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by Harshita Shishodiya, Solutions Consultant – Commercial Planning at Cirium
Saudi Arabia’s ambitious Vision 2030 stands as a prominent narrative for individuals residing in the Middle East, avid followers of Middle Eastern news, or those who have attended trade shows in the region. One of the initiatives under Vision 2030 includes establishing a world class cutting-edge mega airline(s) which is expected to rival giants like Qatar Airways and Emirates.
In the early 1990s, the aviation industry failed to anticipate the significant disruption that Middle Eastern carriers would bring.
Within a remarkably short span of time, Emirates Airline and Qatar Airways emerged as dominant players, reshaping the market landscape and capturing substantial market shares from legacy carriers across major routes, such as India to the USA and Europe to Asia. By 2019, Middle Eastern carriers had surpassed direct connectivity in the Africa-Asia and America-Indian Subcontinent* markets, commanding approximately 45% and 41% market shares in these regions, respectively. Qatar Airways has taken the lead in Africa with seamless connectivity from 31 destinations, followed closely by Emirates, with both airlines offering around 10,000 departures each, in the year 2023.
Here emerges the pivotal question – Can there be potential for disruption in a strategic region already dominated by two well-established and prominent airlines?
For more than seven decades, Saudi Arabian Airline or Saudia (SV) has maintained its supremacy in the Saudi aviation landscape since its inception in 1947. Together with its low-cost subsidiary, flyadeal (F3), Saudia operates a mixed fleet of over 120 aircraft serving more than 100 destinations.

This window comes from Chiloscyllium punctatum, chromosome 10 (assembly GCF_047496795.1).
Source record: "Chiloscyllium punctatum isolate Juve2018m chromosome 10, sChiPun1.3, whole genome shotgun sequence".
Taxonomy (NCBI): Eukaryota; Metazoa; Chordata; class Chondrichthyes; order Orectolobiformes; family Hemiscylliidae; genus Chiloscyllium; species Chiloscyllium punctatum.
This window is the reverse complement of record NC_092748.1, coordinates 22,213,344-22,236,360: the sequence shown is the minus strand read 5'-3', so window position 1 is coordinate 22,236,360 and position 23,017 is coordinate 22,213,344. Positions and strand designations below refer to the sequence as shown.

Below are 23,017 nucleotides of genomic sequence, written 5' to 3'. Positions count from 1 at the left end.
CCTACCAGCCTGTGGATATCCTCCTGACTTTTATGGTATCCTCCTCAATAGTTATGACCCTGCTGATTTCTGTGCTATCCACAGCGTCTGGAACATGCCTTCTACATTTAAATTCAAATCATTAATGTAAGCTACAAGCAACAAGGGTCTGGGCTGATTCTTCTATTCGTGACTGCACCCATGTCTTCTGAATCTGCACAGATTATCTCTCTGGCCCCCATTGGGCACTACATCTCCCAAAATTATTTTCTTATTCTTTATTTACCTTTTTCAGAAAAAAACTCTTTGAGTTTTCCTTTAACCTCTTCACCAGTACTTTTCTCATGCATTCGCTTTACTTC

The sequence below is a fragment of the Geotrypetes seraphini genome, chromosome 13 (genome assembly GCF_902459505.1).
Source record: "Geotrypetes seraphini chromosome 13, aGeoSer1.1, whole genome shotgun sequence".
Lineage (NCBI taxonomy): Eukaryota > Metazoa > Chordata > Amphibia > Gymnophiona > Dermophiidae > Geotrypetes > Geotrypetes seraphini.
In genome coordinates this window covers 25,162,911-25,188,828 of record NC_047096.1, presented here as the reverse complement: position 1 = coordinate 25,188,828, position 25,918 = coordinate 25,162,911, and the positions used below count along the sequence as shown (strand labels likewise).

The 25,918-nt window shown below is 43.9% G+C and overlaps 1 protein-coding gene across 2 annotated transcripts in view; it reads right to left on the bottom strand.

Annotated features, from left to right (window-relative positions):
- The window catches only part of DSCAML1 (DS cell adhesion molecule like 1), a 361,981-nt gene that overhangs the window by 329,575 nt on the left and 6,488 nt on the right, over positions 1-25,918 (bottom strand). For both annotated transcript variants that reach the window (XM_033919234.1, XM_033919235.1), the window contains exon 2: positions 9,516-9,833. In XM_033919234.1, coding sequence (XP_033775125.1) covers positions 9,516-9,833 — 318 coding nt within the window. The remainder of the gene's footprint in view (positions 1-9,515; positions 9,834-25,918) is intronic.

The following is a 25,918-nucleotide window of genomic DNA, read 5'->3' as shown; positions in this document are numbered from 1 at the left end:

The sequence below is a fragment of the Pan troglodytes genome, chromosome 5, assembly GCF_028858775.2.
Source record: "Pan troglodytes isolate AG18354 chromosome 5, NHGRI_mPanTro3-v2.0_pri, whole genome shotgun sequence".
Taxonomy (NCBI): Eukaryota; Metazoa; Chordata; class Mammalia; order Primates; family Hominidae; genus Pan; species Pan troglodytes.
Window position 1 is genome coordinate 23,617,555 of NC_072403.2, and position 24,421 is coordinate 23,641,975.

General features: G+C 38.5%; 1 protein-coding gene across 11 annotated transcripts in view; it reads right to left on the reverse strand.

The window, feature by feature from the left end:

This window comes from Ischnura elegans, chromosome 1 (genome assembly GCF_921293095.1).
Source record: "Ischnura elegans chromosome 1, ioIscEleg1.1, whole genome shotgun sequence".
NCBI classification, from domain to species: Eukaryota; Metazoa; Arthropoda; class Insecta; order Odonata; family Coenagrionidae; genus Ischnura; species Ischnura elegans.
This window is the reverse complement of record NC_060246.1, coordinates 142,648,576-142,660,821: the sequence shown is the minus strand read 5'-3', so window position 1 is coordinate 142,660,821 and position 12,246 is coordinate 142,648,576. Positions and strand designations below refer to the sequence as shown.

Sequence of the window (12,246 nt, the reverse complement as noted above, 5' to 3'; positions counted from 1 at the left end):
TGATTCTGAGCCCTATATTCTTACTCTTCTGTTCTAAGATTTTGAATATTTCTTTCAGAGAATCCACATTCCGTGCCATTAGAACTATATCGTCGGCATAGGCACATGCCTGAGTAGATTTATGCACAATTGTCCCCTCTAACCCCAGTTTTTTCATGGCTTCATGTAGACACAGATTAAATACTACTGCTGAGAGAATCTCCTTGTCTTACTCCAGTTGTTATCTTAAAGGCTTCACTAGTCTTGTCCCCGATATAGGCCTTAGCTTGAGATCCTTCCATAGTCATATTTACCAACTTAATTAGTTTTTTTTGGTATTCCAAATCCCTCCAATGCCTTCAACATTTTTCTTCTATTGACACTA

In March 2023, Saudi Arabia unveiled the highly anticipated launch of Riyadh Air, an airline that will be owned by the prestigious Public Investment Fund (PIF), one of the world’s largest sovereign funds. Earlier this year, Riyadh Air made headlines with its order of up to 72 Boeing 787-9 aircraft, showcasing an ambitious expansion strategy to reach 100 destinations by 2030.
The growth of Saudi-based carriers is clearly demonstrated not only by the expansion of their fleet in the past few decades but also by the year-over-year capacity growth, which has kept pace with the overall growth in the region.
FlyNas (XY), Saudi’s premier low-cost carrier, and Saudia owned flyadeal (F3) experienced an extraordinary growth rate of approximately 50% in available seat kilometers (ASK) from 2019, reaching 21 billion in 2022. This positive trend is expected to continue with both carriers projected to achieve 27 billion ASKs in 2023.
Despite its sustained growth in the recent past, this may be the start of a promising and illustrious journey for Saudi Arabia.
Compared to its counterparts in the region, Saudi Arabia operators have a relatively low level of international market penetration.
More than 60% of seat distribution is dedicated to domestic flights, while its international presence is currently limited to a few select countries. Moreover, Saudi Arabia’s international market is presently dominated by foreign carriers which hold a majority share of 56% for all international operations out of Saudi Arabia.
This leaves room for Saudi-based carriers to expand their operations and gain market share from neighbouring carriers that lack the advantage of a sizable domestic population. By 2030, Saudi Arabia’s population is projected to reach 50-60 million, with expatriates making up over half of the population, largely due to the development of mega cities like Neom under Saudi’s Vision 2030. While a substantial domestic foundation and the consistent influx of Hajj and Umrah traffic are anticipated to sustain Saudi operators in the future, their ultimate triumph will be determined by their capacity to capture market share from established behemoths such as Emirates and Qatar, as well as from upcoming competitors like Air India, which recently secured one of the largest aircraft order ever recorded.